Should I try to trust doctors?

I’m in a bit of medical flux at the moment.

I have a naturopath who’s very helpful and knowledgeable, but thanks to absurd politics, naturopaths aren’t licensed in Massachusetts. That means she can’t order blood tests or prescribe medications. Great. I haven’t had a primary care physician (PCP) that I’ve trusted in many years, and in hindsight, none of them were very good anyway, and some even did harm. I have never had a “good” PCP. I have some specialists who are good, but they aren’t in the specialty that I need right now. In a few weeks I’ll see a new PCP, but I’ve never gotten any value out of PCPs. Still, they are necessary for insurance referrals, so I will see the PCP and grade him based on his willingness and ability to refer me to good specialists. And when he does refer me, should I trust the new specialist?

After many years of bad health, I’m finally ready to try new treatments that could really help me. But these are all based on research that I did myself. I then ran that research by my doctors and naturopath and they all agree this is the way to go, but I had to figure it out for myself. I no longer expect a doctor to give me any answers. That means that right now, I am only looking for doctors who are willing and knowledgeable enough to implement the treatment plan that I have designed for myself, and to help catch any potential problems and fix them.

The thing is, what if something new comes up that I haven’t already researched? I just can’t trust a doctor to catch it and treat it properly. It could be big or small, but I won’t trust them. I know that trust is essential, but I just don’t have it for most in the medical field. I have seen my naturopath quite a bit in the last year+ and I mostly trust her, but not 100%  So then why would I trust someone new?

I don’t trust easily. That goes for friends, lovers, medical practitioners, and anyone else I get close to. I don’t give out trust; it has to be earned. My friends have all earned my trust. If they hadn’t, I wouldn’t consider them friends. So have my lovers. If they hadn’t, I wouldn’t have slept with them. But I don’t have the luxury of visiting doctors a bunch of times and letting them earn my trust. Most of them don’t seem interested in earning it, and the insurance won’t pay for it (nor will my bank account.)

The truth is, I have been screwed over by doctors, health insurances, and medical facilities so many more times than I have covered in this blog. Tests I needed weren’t run. Abnormal test results were ignored. Surgery was performed unnecessarily. I was blamed for my own health problems. I was ignored. I was embarrassed. I was belittled. I was outright lied to. Necessary referrals to specialists weren’t given. Important medications were denied. It’s not that I won’t write about it all, it’s that I can’t. I can’t even remember it all. There’s just too much.

So after all of that, how can I be expected to trust a new doctor? But then, what other choice do I have?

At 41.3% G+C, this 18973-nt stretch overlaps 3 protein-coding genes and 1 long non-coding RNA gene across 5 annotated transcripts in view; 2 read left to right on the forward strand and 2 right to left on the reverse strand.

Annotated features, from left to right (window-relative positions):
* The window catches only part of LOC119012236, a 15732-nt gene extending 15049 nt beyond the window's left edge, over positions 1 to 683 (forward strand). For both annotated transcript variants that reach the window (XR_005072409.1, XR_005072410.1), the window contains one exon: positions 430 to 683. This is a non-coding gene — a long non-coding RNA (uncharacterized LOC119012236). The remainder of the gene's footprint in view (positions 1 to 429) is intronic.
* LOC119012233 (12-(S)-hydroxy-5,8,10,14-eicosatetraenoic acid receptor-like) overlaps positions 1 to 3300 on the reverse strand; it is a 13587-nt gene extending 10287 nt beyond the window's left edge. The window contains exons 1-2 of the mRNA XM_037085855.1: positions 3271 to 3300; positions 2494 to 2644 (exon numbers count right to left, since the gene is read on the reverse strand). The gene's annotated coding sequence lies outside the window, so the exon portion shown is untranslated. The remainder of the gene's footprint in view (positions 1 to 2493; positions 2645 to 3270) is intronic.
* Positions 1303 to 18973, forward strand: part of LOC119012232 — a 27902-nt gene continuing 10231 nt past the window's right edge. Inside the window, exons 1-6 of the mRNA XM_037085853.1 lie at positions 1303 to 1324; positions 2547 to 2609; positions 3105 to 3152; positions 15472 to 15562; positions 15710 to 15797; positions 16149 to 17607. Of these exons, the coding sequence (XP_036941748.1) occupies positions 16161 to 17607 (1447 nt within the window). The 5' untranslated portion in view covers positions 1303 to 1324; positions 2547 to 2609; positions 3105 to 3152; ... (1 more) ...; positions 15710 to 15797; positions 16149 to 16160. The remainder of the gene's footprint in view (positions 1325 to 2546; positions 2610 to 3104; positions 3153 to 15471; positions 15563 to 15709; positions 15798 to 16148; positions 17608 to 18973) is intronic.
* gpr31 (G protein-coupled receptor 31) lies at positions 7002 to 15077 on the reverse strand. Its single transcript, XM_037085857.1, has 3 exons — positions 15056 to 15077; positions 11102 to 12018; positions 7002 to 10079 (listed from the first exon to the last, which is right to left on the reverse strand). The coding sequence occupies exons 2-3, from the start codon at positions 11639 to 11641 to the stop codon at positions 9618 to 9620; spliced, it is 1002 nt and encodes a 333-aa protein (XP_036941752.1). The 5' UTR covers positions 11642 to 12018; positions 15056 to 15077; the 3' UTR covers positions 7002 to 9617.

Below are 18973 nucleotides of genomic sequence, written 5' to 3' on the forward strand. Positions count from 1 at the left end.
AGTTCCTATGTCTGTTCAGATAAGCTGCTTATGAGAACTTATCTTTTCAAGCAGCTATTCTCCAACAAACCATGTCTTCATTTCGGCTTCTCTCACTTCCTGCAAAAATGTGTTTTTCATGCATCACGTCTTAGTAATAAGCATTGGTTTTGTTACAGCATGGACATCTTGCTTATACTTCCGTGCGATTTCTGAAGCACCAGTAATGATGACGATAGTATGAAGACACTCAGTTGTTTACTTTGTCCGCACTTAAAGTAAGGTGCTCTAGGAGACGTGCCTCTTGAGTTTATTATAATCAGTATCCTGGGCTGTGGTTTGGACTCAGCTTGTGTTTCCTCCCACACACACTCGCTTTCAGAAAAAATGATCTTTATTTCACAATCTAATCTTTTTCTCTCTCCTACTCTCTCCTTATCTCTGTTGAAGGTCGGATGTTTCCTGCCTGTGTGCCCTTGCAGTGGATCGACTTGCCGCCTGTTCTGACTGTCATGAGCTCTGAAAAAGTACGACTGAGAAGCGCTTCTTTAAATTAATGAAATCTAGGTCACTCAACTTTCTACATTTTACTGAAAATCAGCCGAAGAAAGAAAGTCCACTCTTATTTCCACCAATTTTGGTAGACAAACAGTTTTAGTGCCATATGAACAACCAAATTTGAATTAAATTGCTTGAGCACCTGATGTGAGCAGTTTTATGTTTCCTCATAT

By the way, I set out to write about what I am looking for in my new doctors. I need to think about this before I see them in a few weeks so I really tried to come up with what was most important to me. I couldn’t come up with a damn thing because no matter how I thought about it, it always came back to the same problem: I wouldn’t trust them to help me.

8 Responses to Should I try to trust doctors?

  1. Karen J says:

    I just “Like”d this for moral support value, CR!

    That I “hear you” on all those points, SOOO doesn’t mean I’m happy about any of them! I’m in a similar pickle myself, about several situations – not just health issues…

    Blessings to you!

  2. A good PCP is so darn rare, luckily I found an awesome one after some horrible experiences with a pediatrician who also misdiagnosed me often and caused me shame for no good reason, simply for being sick at times claiming I was attempting to dodge school days. I’m so sorry to hear your difficulty in trusting a new PCP but it’s certainly understandable after what you’ve gone through. Good luck, and perhaps ask where they take their continuing education classes for their medical license. it’ll really throw’em off track and make you seem unique in some cases, and the school they learn from can tell you a lot about which treatments they may support.

    All the best,

    • chronicrants says:

      Michael, I LOVE that idea!!! I will definitely ask about continuing ed classes. If you have any tips on finding a good pcp, I’m happy to listen!

      • Honestly I would say ask a registered nurse that’s a mom or dad in your community. Even if you don’t know them well these tend to be compassionate people with connections to doctors they’ve known intimately for years! I say this because my mother became an R.N. after years of me having health problems as a child and disliking her computer engineering job. She’s who I would ask, in fact tomorrow I’ll email you a list of questions I come up with alongside her!

      • chronicrants says:

        That would be awesome! Thanks! I’ll have to give some thought to who I know that’s an RN. And if any of you readers can recommend someone in the Boston area, I’d be really grateful.

      • I’ll even ask my PCP tomorrow if he’s not too busy who he knows in Boston that is good with chronic pain and knows good specialists

      • chronicrants says:

        That would be awesome! I especially need an endocrinologist with a subspecialty in hypothyroid and an open mind.

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